- A Swedish man, Jermu Salonen, has been sentenced to six and a half years for sending a letter bomb to CryptoPay’s Hackney office
- He had emailed the firm in 2017 to have his password reset but was denied
- He had previously sent suspicious packages to members of the Swedish parliament
CryptoPay, a London-based Bitcoin firm received quite a scare this past week at a letter bomb was sent to their office.
The sender of the bomb is reportedly a Swedish man who was angry with the company for not resting his password.
Back in August 2017, the man had sent an email to CryptoPay asking that his password be reset. However, this would have violated company policy and thus, his request was denied.
This would have been the end of the matter but Jermu Michael Salonen, 43, decided instead to attempt an act of terrorism.
He has since been sentenced to six-and-a-half years in prison at Stockholm District Court.
Known to police
This is not the first time Salonen has attempted such an act. In 2017, he sent a parcel containing a suspicious white powder to a number of lawmakers in Sweden including the Prime Minister.
The package he intended for CryptoPay was delivered to an office Hackney which was the location of an accounting firm patronized by CryptoPay.
In March 2018, an employee of the firm began opening the package, which contained the two devices, but stopped after he became suspicious and contacted the authorities.
Salonen’s efforts were misguided as the address he sent the bomb to didn’t even have any CryptoPay employees working there.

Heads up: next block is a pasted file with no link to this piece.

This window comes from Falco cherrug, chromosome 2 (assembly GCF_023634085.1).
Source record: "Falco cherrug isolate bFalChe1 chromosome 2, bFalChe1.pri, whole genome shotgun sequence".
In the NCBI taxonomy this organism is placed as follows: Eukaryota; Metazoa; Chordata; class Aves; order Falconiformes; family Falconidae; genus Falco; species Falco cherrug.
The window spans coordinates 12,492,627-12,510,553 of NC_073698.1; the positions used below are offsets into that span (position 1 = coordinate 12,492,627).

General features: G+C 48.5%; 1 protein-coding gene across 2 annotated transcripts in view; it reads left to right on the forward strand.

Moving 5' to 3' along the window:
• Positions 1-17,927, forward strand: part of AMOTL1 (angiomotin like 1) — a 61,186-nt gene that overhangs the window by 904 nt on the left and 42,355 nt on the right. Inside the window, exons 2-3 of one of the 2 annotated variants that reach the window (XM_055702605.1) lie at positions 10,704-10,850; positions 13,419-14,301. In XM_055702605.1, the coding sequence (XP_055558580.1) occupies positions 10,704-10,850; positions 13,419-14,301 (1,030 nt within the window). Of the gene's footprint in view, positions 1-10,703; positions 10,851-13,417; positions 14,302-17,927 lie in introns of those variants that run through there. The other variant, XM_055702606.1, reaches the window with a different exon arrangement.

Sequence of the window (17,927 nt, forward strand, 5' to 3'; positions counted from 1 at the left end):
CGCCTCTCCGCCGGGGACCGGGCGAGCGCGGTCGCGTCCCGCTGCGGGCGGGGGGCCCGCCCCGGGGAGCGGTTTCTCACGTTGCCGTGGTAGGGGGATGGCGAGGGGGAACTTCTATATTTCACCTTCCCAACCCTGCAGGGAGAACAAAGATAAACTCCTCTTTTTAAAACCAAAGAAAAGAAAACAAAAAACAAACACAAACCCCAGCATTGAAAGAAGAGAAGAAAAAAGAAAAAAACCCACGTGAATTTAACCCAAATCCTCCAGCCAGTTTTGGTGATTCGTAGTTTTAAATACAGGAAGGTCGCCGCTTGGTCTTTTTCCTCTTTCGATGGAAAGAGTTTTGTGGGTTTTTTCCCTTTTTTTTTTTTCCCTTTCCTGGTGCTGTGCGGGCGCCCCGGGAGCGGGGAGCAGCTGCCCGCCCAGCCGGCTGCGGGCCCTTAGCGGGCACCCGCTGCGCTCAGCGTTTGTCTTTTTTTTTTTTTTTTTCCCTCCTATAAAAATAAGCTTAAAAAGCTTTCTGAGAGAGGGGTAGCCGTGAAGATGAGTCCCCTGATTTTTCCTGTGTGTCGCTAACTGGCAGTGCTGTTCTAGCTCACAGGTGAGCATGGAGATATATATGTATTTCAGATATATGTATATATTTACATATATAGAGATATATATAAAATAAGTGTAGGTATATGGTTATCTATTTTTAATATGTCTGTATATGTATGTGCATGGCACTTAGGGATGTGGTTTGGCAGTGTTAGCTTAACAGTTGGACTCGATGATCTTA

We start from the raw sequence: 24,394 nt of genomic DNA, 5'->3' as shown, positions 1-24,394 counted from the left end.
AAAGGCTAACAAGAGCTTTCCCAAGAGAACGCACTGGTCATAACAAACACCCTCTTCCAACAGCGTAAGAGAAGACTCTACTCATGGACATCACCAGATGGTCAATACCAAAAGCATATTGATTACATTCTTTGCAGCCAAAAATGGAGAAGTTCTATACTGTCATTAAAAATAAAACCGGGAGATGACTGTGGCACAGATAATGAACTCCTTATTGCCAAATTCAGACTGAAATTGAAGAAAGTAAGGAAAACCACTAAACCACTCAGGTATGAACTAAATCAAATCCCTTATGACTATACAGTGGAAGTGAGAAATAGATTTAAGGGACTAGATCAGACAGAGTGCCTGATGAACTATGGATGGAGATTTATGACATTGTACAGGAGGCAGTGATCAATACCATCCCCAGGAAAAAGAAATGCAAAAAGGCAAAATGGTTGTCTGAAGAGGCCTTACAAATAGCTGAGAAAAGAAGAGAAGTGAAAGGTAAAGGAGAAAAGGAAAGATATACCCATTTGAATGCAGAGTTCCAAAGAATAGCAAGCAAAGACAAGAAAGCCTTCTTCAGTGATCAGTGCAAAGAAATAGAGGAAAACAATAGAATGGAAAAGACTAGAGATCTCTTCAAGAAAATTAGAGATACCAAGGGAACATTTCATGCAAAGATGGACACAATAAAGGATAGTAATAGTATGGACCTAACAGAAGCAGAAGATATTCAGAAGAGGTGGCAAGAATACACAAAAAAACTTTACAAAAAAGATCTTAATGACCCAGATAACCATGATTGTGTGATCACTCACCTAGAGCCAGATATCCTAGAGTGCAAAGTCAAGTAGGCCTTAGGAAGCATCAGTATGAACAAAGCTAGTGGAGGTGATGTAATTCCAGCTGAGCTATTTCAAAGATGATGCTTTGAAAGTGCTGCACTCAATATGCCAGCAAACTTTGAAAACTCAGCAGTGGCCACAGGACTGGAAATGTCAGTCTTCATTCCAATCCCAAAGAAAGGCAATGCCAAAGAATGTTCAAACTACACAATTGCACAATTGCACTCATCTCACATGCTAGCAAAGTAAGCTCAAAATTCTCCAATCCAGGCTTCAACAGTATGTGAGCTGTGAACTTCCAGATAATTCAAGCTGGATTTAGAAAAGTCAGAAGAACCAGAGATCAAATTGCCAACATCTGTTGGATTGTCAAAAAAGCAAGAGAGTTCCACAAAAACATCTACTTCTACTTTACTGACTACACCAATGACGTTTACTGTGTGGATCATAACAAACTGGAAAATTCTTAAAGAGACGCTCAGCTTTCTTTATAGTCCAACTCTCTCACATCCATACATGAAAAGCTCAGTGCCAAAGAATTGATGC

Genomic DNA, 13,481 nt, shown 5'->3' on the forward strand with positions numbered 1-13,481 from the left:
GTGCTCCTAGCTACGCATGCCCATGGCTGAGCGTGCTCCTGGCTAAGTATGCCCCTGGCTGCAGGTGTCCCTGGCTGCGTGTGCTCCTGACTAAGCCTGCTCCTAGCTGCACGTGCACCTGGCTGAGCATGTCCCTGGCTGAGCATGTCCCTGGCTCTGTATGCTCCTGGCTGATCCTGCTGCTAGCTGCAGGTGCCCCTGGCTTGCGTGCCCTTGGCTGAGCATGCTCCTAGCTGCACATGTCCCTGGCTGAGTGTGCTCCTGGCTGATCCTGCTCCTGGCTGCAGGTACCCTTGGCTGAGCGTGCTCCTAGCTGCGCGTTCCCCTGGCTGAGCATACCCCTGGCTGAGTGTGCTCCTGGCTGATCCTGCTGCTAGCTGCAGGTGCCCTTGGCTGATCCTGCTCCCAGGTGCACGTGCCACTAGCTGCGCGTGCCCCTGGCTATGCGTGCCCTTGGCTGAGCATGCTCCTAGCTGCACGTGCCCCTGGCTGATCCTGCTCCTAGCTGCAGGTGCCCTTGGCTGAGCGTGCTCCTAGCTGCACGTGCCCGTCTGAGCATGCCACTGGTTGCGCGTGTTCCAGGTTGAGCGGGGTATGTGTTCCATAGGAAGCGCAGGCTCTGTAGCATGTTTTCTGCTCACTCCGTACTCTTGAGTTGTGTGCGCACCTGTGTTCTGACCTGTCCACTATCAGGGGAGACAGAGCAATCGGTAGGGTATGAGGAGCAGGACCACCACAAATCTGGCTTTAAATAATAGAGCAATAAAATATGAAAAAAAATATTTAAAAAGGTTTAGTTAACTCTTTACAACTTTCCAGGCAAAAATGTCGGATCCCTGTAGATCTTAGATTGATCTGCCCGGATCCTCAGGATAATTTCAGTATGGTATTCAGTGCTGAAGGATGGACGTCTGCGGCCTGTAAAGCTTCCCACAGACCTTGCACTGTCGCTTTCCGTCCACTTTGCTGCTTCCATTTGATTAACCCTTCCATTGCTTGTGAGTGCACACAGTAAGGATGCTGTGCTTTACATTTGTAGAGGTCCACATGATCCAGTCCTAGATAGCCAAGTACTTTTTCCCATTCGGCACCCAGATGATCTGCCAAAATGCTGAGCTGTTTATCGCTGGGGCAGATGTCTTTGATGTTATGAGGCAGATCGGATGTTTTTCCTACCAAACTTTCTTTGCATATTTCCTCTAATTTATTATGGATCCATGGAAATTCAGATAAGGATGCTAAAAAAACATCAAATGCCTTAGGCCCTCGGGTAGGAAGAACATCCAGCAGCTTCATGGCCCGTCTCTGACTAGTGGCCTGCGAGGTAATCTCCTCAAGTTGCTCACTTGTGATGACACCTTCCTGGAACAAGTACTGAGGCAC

“We are relieved that no one from The Accountancy Cloud team was hurt in this incident,” a spokesman for Cryptopay told the BBC. “None of our employees have ever worked at that address.”
The spokesman also said that this incident would lead to better security practices for CryptoPay employees.
“The vast majority of our employees work remotely across Europe, but we are implementing additional security measures to prevent any potential harm to our employees anyway.
Caught through DNA evidence
The employees at the Hackney office were incredibly lucky that the employee who was opening the package opened it from the middle rather than through the flap as doing the latter would have activated the bomb.
After the authorities were alerted, the package was scanned but did not match UK databases so Interpol was called.
“Through these inquiries, it was identified that the DNA matched those of Salonen, who was known to Swedish authorities,” the Met says.
When Salonen’s home was searched, bomb components were found.